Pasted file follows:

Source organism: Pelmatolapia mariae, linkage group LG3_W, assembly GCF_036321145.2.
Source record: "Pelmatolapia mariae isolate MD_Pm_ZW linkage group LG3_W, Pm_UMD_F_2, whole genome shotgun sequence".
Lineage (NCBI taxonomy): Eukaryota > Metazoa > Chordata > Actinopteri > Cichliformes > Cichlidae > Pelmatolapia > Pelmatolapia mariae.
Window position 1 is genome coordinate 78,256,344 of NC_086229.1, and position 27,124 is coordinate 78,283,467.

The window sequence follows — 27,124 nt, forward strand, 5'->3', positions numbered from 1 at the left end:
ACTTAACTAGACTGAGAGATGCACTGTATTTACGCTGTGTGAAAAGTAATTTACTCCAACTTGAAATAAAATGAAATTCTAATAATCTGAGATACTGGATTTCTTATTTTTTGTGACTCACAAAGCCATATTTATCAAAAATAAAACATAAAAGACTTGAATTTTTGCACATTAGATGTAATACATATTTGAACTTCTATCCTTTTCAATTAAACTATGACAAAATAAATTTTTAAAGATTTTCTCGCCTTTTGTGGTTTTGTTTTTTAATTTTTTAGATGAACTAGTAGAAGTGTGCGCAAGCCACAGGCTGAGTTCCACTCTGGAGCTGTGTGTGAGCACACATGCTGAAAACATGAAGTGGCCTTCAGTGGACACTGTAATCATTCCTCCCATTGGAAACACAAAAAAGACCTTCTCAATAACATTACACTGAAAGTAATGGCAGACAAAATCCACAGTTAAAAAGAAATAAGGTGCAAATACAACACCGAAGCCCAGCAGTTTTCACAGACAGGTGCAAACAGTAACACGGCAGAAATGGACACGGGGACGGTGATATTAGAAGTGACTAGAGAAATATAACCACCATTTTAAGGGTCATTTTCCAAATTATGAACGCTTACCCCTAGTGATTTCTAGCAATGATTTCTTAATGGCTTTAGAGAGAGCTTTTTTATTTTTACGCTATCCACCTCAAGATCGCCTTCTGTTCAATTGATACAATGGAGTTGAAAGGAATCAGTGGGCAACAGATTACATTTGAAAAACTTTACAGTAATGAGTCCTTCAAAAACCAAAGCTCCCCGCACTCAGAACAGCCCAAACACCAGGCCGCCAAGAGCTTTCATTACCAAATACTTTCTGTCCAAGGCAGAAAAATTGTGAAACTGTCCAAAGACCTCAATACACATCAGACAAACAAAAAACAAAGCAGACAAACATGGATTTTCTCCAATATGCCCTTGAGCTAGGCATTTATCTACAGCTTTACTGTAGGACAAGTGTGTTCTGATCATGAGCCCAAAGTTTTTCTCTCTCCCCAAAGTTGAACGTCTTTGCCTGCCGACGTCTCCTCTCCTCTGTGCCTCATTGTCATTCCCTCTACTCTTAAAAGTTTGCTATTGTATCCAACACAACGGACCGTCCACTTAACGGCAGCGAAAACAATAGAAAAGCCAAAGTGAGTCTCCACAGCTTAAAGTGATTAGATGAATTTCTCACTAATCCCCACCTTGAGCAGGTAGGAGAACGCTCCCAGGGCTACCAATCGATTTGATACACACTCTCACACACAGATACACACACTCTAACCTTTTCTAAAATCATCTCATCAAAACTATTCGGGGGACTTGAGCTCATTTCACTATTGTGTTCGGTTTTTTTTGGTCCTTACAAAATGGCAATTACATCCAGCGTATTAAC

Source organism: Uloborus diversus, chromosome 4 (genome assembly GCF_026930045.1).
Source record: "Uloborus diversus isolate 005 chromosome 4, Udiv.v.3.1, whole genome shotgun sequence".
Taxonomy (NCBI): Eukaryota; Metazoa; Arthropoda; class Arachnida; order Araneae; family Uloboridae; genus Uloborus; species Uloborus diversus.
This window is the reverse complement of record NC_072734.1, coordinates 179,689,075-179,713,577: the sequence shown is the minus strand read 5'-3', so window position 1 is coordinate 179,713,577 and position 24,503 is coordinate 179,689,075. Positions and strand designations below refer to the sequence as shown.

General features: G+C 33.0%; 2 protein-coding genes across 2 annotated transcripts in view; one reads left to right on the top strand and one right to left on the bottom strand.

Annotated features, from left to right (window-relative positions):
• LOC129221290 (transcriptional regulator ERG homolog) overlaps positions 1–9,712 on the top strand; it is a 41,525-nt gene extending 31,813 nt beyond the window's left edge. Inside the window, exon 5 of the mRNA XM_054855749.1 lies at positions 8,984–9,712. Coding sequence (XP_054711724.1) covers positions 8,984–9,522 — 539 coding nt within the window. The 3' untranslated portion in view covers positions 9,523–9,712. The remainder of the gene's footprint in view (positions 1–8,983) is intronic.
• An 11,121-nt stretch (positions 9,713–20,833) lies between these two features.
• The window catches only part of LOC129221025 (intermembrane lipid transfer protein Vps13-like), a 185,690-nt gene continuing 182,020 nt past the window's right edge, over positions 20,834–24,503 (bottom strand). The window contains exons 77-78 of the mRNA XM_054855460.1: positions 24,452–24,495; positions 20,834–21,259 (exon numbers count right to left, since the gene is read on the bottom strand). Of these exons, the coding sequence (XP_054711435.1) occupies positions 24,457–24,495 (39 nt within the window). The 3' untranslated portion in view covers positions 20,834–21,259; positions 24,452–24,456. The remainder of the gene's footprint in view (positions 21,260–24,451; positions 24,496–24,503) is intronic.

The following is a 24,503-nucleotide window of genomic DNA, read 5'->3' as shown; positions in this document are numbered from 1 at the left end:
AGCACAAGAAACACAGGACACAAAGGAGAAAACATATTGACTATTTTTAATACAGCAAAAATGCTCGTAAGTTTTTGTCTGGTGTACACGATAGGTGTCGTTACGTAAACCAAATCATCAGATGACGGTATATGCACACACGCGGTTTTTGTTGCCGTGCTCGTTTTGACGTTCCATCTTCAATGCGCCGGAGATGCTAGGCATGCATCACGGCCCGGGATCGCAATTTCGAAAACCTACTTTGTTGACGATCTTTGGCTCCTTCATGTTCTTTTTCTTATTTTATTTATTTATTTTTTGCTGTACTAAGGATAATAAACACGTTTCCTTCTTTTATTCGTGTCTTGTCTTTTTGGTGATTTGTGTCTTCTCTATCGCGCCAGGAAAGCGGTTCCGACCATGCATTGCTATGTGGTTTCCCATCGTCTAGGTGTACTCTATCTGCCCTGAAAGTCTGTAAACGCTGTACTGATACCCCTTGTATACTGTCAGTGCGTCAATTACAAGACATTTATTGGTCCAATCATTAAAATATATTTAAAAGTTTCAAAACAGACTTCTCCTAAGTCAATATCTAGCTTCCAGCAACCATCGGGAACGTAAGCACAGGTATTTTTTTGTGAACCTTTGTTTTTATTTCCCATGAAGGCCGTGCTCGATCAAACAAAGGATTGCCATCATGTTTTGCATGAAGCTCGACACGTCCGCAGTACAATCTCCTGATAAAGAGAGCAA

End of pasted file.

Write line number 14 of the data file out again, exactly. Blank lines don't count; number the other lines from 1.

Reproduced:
• An 11,121-nt stretch (positions 9,713–20,833) lies between these two features.